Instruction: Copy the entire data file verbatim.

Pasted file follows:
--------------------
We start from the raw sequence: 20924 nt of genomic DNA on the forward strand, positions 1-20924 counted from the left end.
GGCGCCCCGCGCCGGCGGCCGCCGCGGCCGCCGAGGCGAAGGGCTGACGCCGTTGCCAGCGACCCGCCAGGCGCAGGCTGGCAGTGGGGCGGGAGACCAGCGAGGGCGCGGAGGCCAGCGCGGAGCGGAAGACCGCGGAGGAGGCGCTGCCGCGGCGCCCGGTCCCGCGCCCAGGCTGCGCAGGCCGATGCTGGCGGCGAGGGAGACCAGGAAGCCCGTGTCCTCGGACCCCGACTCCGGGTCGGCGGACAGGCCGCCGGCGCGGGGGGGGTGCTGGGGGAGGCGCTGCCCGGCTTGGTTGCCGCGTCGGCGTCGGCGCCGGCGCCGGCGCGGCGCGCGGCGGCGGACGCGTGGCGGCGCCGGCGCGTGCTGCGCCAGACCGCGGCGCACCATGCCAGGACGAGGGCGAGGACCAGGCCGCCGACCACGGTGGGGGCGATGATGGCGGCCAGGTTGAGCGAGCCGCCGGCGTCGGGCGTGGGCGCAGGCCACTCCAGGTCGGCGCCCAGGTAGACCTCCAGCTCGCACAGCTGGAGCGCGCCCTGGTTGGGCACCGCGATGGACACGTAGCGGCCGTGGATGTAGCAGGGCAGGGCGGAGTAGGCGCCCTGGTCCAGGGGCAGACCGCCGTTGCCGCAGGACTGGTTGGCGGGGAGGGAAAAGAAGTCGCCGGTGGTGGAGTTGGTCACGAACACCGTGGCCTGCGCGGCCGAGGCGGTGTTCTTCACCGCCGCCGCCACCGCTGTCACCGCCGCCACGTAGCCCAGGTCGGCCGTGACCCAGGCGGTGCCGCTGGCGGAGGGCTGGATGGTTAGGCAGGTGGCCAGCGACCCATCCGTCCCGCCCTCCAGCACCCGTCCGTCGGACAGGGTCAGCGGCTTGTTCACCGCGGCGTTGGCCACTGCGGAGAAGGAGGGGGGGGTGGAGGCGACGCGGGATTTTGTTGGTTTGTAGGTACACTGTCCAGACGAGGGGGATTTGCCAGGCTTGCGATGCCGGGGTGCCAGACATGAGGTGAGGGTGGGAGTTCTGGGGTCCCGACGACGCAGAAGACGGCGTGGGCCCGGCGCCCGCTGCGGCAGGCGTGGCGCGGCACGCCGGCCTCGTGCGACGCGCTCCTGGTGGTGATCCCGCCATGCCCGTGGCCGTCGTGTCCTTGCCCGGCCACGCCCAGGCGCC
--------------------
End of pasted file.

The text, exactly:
We start from the raw sequence: 20924 nt of genomic DNA on the forward strand, positions 1-20924 counted from the left end.
GGCGCCCCGCGCCGGCGGCCGCCGCGGCCGCCGAGGCGAAGGGCTGACGCCGTTGCCAGCGACCCGCCAGGCGCAGGCTGGCAGTGGGGCGGGAGACCAGCGAGGGCGCGGAGGCCAGCGCGGAGCGGAAGACCGCGGAGGAGGCGCTGCCGCGGCGCCCGGTCCCGCGCCCAGGCTGCGCAGGCCGATGCTGGCGGCGAGGGAGACCAGGAAGCCCGTGTCCTCGGACCCCGACTCCGGGTCGGCGGACAGGCCGCCGGCGCGGGGGGGGTGCTGGGGGAGGCGCTGCCCGGCTTGGTTGCCGCGTCGGCGTCGGCGCCGGCGCCGGCGCGGCGCGCGGCGGCGGACGCGTGGCGGCGCCGGCGCGTGCTGCGCCAGACCGCGGCGCACCATGCCAGGACGAGGGCGAGGACCAGGCCGCCGACCACGGTGGGGGCGATGATGGCGGCCAGGTTGAGCGAGCCGCCGGCGTCGGGCGTGGGCGCAGGCCACTCCAGGTCGGCGCCCAGGTAGACCTCCAGCTCGCACAGCTGGAGCGCGCCCTGGTTGGGCACCGCGATGGACACGTAGCGGCCGTGGATGTAGCAGGGCAGGGCGGAGTAGGCGCCCTGGTCCAGGGGCAGACCGCCGTTGCCGCAGGACTGGTTGGCGGGGAGGGAAAAGAAGTCGCCGGTGGTGGAGTTGGTCACGAACACCGTGGCCTGCGCGGCCGAGGCGGTGTTCTTCACCGCCGCCGCCACCGCTGTCACCGCCGCCACGTAGCCCAGGTCGGCCGTGACCCAGGCGGTGCCGCTGGCGGAGGGCTGGATGGTTAGGCAGGTGGCCAGCGACCCATCCGTCCCGCCCTCCAGCACCCGTCCGTCGGACAGGGTCAGCGGCTTGTTCACCGCGGCGTTGGCCACTGCGGAGAAGGAGGGGGGGGTGGAGGCGACGCGGGATTTTGTTGGTTTGTAGGTACACTGTCCAGACGAGGGGGATTTGCCAGGCTTGCGATGCCGGGGTGCCAGACATGAGGTGAGGGTGGGAGTTCTGGGGTCCCGACGACGCAGAAGACGGCGTGGGCCCGGCGCCCGCTGCGGCAGGCGTGGCGCGGCACGCCGGCCTCGTGCGACGCGCTCCTGGTGGTGATCCCGCCATGCCCGTGGCCGTCGTGTCCTTGCCCGGCCACGCCCAGGCGCC